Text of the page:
Ready Seal is one of the most popular deck sealer choices among contractors. There are lots of reasons, and I want to state the case here about the economic reasons to make this choice. The figures I quote here are based on internet searches and a few calls to the manufacturers - all done in 2008. I don?t pretend to have scoured the world to find the lowest price anywhere, by the way. I just did some simple Google searches. This is not a ?scientific? study.

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Prices On Ready Seal Ready Seal is just plain economical to purchase. Keep in mind that this is a premium oil sealing product (not the DIY sort of sealer by any means). The highest contractor price is close to $150 per five-gallon pail, and that price drops with volume buying. By comparison, a range of typical prices for other contractor-preferred oil sealers is much higher. The following prices were found on the top Google websites for these products.


  • Ready Seal - $150 or less
  • TWP 100 ? $165 to $195
  • TWP 500 - $175 to $175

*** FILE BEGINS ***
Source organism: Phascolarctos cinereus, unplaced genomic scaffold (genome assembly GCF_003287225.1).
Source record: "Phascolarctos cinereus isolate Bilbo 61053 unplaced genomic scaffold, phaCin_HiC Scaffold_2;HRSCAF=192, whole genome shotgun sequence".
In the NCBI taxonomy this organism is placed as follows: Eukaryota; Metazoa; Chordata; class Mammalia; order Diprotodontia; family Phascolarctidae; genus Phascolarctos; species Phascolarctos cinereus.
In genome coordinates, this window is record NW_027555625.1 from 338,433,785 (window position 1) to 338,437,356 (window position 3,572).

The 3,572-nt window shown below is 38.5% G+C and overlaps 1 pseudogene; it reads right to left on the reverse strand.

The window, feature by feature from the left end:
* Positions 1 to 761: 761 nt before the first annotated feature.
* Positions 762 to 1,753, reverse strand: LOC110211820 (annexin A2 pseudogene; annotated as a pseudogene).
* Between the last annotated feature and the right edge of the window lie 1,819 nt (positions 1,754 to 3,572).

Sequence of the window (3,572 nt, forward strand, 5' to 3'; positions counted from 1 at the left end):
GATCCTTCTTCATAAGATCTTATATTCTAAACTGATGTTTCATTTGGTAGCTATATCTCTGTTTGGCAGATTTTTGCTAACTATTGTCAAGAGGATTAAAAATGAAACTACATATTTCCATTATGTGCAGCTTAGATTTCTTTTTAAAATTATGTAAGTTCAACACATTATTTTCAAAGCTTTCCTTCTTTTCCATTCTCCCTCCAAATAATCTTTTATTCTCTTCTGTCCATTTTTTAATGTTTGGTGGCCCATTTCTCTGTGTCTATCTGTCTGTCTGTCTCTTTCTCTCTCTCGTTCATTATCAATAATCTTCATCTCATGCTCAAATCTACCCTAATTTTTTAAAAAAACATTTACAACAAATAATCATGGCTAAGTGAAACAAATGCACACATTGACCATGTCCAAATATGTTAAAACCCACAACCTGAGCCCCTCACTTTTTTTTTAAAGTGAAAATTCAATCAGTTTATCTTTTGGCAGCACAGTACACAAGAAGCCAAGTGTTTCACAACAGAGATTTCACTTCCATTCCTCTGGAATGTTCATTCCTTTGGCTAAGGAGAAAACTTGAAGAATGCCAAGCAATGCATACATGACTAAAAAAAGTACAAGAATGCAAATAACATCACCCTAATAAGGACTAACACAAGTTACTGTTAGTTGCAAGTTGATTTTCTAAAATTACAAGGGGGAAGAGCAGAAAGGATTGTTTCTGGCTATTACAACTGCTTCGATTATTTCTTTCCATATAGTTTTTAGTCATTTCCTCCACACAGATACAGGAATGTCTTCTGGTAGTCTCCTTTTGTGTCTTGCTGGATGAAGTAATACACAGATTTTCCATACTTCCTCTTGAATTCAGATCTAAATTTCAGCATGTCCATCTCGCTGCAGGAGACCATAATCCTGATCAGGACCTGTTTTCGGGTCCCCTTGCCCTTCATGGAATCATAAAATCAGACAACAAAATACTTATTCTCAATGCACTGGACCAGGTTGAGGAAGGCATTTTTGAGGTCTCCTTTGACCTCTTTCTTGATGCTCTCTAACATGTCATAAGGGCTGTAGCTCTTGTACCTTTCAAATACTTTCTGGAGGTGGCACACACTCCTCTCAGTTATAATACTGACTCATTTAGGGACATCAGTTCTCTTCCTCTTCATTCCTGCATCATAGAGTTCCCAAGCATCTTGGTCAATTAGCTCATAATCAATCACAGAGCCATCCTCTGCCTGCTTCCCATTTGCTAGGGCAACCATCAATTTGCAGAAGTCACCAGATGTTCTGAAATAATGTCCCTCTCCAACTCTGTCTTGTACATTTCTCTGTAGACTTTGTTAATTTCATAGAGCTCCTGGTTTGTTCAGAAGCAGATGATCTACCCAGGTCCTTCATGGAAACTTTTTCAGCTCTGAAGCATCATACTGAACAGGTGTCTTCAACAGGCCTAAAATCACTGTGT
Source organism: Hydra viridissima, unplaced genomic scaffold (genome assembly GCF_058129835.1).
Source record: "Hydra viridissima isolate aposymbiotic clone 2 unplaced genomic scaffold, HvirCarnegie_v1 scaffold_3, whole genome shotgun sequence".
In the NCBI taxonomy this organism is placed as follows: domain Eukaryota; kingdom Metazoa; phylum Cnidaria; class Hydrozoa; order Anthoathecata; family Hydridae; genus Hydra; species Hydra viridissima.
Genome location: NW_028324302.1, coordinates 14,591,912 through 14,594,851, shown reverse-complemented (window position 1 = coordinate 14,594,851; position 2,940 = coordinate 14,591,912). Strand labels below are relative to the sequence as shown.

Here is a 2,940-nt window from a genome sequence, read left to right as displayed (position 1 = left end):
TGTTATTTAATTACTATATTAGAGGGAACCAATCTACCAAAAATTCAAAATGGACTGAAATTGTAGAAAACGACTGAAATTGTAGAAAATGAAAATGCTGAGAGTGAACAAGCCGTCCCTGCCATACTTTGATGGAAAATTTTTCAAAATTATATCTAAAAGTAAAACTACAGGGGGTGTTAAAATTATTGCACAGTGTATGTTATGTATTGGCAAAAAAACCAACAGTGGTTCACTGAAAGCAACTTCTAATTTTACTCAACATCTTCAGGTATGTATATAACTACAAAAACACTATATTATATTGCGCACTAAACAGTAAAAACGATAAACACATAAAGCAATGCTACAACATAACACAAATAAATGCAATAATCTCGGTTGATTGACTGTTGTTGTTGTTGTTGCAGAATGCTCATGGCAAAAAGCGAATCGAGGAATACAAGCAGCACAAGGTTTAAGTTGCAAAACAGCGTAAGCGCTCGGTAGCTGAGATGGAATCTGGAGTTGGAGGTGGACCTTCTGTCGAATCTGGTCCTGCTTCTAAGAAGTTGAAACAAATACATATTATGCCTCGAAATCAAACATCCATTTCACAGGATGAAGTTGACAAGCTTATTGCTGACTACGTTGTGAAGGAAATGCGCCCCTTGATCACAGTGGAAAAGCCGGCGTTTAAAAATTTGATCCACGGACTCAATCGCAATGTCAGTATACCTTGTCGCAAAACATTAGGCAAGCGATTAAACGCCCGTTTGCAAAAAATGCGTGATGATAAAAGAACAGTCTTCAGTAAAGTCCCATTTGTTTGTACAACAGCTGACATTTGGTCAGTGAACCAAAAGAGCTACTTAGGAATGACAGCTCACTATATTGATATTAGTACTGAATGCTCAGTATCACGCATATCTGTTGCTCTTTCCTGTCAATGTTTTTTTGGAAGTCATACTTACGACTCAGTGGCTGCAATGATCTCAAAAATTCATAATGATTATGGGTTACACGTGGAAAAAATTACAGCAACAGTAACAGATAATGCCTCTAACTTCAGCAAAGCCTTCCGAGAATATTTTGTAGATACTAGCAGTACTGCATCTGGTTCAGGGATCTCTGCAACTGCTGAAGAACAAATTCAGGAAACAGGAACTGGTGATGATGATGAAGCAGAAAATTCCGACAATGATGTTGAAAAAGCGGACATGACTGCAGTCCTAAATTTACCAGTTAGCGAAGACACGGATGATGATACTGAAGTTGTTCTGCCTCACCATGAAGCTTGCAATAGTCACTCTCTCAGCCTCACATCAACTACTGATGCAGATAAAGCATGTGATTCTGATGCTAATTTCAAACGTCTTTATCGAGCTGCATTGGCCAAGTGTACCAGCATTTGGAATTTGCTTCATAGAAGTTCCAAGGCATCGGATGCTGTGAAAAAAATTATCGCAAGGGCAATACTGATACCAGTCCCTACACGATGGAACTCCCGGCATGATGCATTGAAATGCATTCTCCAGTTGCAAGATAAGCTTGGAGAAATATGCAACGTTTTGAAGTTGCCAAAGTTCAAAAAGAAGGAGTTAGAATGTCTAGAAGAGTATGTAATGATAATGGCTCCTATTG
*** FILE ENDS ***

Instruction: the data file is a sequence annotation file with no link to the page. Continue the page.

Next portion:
• Penofin Blue - $170
  • Penofin Red - $195
  • Armstrong Clark - $199
  • Wolman F&P - $160
  • Olympic Maximum - $148


    We can also look at price-per-square-foot, which is a smarter way to judge the actual cost of the product. Here we divide the price above by the number of square feet (in parentheses) each gallon is estimated to cover:


  • Ready Seal ? 15 cents (150)
  • TWP 100 ? 20 to 27 cents (100 - 150)
  • TWP 500 ? 23 cents (150)
  • Penofin Blue ? 17 cents (200)
  • Penofin Red ? 19 cents (200)
  • Armstrong Clark ? 22 cents (150)
  • Wolman F&P ? 21 cents (150)
  • Olympic Maximum ? 20 cents (150)


    Sealers that fully penetrate and don?t form a film on the surface are less expensive to restore a second or third time since they do not need to be stripped. If a sealer contains film-formers (any vegetable oil such as linseed) they must be stripped prior to recoating. In a nutshell, if you don?t strip the old film off of the surface there is no way for the new finish to bond to actual wood (as it was designed to do) because the old sealer prevents that. All it can do is bond to the old coat and build up by layers. The more layers, the less permeable the finish is. Period. Eventually the wood cannot breathe through all those layers, which can lead to rotting beneath the sealer.